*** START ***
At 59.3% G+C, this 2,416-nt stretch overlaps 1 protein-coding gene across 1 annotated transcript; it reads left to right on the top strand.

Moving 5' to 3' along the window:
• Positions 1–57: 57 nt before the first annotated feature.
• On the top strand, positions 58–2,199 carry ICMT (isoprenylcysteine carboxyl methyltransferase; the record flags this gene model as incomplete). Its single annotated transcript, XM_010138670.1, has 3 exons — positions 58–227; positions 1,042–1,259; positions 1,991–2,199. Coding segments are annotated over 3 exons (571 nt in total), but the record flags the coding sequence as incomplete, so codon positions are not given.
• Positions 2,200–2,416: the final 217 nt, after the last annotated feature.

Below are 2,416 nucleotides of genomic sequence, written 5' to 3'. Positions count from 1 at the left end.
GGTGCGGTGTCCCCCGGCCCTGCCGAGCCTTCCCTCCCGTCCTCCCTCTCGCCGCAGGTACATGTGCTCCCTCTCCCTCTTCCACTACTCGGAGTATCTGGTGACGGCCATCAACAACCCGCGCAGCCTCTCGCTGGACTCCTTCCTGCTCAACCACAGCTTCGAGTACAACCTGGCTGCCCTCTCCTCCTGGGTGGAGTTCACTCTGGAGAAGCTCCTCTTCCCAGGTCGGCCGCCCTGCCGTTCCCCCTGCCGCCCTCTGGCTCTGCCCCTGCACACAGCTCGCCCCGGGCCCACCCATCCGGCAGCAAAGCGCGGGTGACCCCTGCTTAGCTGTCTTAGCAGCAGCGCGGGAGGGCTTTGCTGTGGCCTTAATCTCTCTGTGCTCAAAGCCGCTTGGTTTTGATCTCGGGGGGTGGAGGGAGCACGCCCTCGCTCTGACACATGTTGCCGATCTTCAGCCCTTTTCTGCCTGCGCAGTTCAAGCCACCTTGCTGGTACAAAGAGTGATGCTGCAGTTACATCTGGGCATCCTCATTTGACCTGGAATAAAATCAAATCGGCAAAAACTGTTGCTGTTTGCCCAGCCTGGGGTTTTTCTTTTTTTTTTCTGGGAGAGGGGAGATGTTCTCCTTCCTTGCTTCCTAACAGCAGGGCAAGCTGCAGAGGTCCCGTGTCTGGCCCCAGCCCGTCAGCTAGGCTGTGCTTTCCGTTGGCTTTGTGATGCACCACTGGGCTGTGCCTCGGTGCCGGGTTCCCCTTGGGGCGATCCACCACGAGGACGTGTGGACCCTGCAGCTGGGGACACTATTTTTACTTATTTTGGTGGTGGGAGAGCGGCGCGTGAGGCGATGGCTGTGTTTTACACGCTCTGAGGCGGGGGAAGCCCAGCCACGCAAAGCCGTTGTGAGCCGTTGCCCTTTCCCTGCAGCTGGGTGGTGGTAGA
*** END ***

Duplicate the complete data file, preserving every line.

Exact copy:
At 59.3% G+C, this 2,416-nt stretch overlaps 1 protein-coding gene across 1 annotated transcript; it reads left to right on the top strand.

Moving 5' to 3' along the window:
• Positions 1–57: 57 nt before the first annotated feature.
• On the top strand, positions 58–2,199 carry ICMT (isoprenylcysteine carboxyl methyltransferase; the record flags this gene model as incomplete). Its single annotated transcript, XM_010138670.1, has 3 exons — positions 58–227; positions 1,042–1,259; positions 1,991–2,199. Coding segments are annotated over 3 exons (571 nt in total), but the record flags the coding sequence as incomplete, so codon positions are not given.
• Positions 2,200–2,416: the final 217 nt, after the last annotated feature.

Below are 2,416 nucleotides of genomic sequence, written 5' to 3'. Positions count from 1 at the left end.
GGTGCGGTGTCCCCCGGCCCTGCCGAGCCTTCCCTCCCGTCCTCCCTCTCGCCGCAGGTACATGTGCTCCCTCTCCCTCTTCCACTACTCGGAGTATCTGGTGACGGCCATCAACAACCCGCGCAGCCTCTCGCTGGACTCCTTCCTGCTCAACCACAGCTTCGAGTACAACCTGGCTGCCCTCTCCTCCTGGGTGGAGTTCACTCTGGAGAAGCTCCTCTTCCCAGGTCGGCCGCCCTGCCGTTCCCCCTGCCGCCCTCTGGCTCTGCCCCTGCACACAGCTCGCCCCGGGCCCACCCATCCGGCAGCAAAGCGCGGGTGACCCCTGCTTAGCTGTCTTAGCAGCAGCGCGGGAGGGCTTTGCTGTGGCCTTAATCTCTCTGTGCTCAAAGCCGCTTGGTTTTGATCTCGGGGGGTGGAGGGAGCACGCCCTCGCTCTGACACATGTTGCCGATCTTCAGCCCTTTTCTGCCTGCGCAGTTCAAGCCACCTTGCTGGTACAAAGAGTGATGCTGCAGTTACATCTGGGCATCCTCATTTGACCTGGAATAAAATCAAATCGGCAAAAACTGTTGCTGTTTGCCCAGCCTGGGGTTTTTCTTTTTTTTTTCTGGGAGAGGGGAGATGTTCTCCTTCCTTGCTTCCTAACAGCAGGGCAAGCTGCAGAGGTCCCGTGTCTGGCCCCAGCCCGTCAGCTAGGCTGTGCTTTCCGTTGGCTTTGTGATGCACCACTGGGCTGTGCCTCGGTGCCGGGTTCCCCTTGGGGCGATCCACCACGAGGACGTGTGGACCCTGCAGCTGGGGACACTATTTTTACTTATTTTGGTGGTGGGAGAGCGGCGCGTGAGGCGATGGCTGTGTTTTACACGCTCTGAGGCGGGGGAAGCCCAGCCACGCAAAGCCGTTGTGAGCCGTTGCCCTTTCCCTGCAGCTGGGTGGTGGTAGA